British comedian Ricky Gervais isn’t letting the PC culture put him in a corner — in a tweet of defiance, Gervais says if people don’t like to hear jokes, keep doing it anyway.
It is a good system, and one that has been around for a long time. The problem is, comedians — or just regular Joes who tell a joke on social media only to have it haunt them later — face greater risk than just a complaint from naysayers. They lose jobs. Shows are canceled. Even when they don’t give a f***, as Gervais puts it, they are sometimes shouted down and harassed until they repent of their comedic sins.
Just look at college campuses, which have proven to be very lucrative for stand-up comics in the past. Now, many “liberal” universities that are supposed to be open to new ideas, shun violations of PC sensibilities and demand comedy that is, as Caitlin Flanagan wrote in The Atlantic, 100-percent risk-free.
Apparently, the greatest value on college campuses isn’t tough thinking, but tender feelings that need to be stroked and coddled. That’s what Chris Rock and Jerry Seinfeld discovered. “You can’t even be offensive on your way to being inoffensive,” Rock said. Seinfeld told a radio host that he wouldn’t go near a college any longer because they’re so PC.
Today, Gervais is refusing to give ground. Daniel Tosh is another comedian who has challenged the PC culture, though he was beaten into submission at one point over a joke about rape. Someone might wonder why would anyone joke about rape. Tosh made the point that if you’re good at writing jokes, you should be able to joke about anything. In other words, you should be able to laugh at anything.
Anything? Yes, he means anything. Comedy, like horror and traditional fairy tales, has always served as a vehicle for cathartic release — a way for people to process and cope with the horrors of life. The more irreverent the comedy — when it’s written well — the better the release.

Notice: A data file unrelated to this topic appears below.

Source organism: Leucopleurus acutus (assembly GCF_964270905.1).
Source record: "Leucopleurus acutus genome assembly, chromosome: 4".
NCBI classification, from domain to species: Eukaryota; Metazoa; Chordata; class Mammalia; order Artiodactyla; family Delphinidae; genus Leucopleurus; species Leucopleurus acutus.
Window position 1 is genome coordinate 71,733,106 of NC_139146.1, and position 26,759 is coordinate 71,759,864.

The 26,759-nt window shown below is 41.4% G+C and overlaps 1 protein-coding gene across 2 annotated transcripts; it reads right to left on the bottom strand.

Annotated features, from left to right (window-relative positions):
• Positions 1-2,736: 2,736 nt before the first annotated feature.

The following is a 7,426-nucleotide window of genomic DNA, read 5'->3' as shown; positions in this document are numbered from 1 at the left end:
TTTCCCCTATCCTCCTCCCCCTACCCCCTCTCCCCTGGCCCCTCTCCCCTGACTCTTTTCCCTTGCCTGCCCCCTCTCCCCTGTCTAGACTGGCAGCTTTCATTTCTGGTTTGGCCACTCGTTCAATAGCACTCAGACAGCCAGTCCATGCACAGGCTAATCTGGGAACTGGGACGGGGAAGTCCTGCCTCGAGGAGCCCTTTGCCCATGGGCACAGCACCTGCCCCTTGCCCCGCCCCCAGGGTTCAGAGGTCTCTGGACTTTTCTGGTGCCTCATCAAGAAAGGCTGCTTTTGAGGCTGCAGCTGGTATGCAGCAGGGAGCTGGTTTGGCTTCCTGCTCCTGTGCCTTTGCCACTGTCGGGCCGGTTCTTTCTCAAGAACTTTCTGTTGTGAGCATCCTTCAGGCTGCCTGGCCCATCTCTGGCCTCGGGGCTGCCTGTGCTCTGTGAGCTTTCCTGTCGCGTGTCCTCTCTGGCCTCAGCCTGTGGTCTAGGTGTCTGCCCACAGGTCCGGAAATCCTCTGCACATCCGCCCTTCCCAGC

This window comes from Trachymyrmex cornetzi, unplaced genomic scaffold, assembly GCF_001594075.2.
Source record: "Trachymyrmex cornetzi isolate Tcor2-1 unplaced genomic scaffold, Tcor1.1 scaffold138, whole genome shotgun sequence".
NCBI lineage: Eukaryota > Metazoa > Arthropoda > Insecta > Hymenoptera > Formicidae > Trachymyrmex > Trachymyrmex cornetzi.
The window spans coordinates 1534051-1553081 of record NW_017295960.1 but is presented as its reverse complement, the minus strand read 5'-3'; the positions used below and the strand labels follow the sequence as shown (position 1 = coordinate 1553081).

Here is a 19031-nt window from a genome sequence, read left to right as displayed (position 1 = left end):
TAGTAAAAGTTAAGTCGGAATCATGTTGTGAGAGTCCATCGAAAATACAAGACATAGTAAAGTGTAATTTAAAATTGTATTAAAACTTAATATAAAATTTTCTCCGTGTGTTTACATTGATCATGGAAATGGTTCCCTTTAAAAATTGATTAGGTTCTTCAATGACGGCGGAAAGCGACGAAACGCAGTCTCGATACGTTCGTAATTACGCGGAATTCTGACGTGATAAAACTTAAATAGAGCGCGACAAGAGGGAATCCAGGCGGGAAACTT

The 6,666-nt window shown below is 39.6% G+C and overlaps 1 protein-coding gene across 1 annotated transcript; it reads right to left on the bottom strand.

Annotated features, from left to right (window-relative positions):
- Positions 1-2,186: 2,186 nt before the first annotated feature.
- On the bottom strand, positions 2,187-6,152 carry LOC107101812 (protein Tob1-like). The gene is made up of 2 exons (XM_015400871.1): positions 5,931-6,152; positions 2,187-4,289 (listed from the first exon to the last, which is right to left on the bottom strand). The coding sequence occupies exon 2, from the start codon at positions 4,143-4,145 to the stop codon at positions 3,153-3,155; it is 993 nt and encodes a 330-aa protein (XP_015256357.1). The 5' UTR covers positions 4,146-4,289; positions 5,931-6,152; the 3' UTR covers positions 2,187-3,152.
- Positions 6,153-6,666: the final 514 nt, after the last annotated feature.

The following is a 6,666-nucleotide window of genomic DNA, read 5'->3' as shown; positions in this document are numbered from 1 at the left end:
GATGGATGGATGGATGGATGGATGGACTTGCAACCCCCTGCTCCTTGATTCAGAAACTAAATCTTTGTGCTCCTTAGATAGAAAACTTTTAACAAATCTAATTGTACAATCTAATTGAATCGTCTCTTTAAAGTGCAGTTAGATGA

Ironically, people who criticize comedy for being insensitive, and who run to safe spaces to escape the microagressions that spill from a stand-up comic, are missing the very point of comedy. It is, by its very nature, a “safe space.” Couched in the gentle arms of comedy, we can face the trials, tribulations, and offenses of life.
The line between pain and laughter is very thin. Good comedians cut through that line with skill and intelligence, compelling us to contemplate pain and the realities that come with it from the safe vantage point of laughter. They help us recover from pain by finding solace in humor.
Someone once said that comedy is a funny way of being serious. If you’re only serious, you isolate yourself. You’re constantly burdened with the weight of fear, pain, and suffering. You exist in survival mode in which everyone, everything, is the enemy.
Comedy eases that burden while still grappling with serious issues. Laughing in the face of solemnity puts us, and others, into a more relatable frame. It strengthens our resolve and frees our minds. It helps us make sense of this world.
Comedy really is the best medicine, which is why Gervais is right. Sometimes people don’t want to take their medicine, but you give it to them anyway. Our culture is hurting. We’re divided by identity politics and the inability to see one another as complete human beings who are very much just like us.
Accusations and realities of racism, sexism and bigotry are like pitchforks in our hands. We can’t laugh anymore when faced with these sacred cows of the PC culture. Hence, the divide widens. The isolation intensifies. The sickness worsens. We need medicine. We need humor, even when it’s offensive — especially when it’s offensive. Let’s, therefore, try to laugh more in 2019. Then we might be able to love more.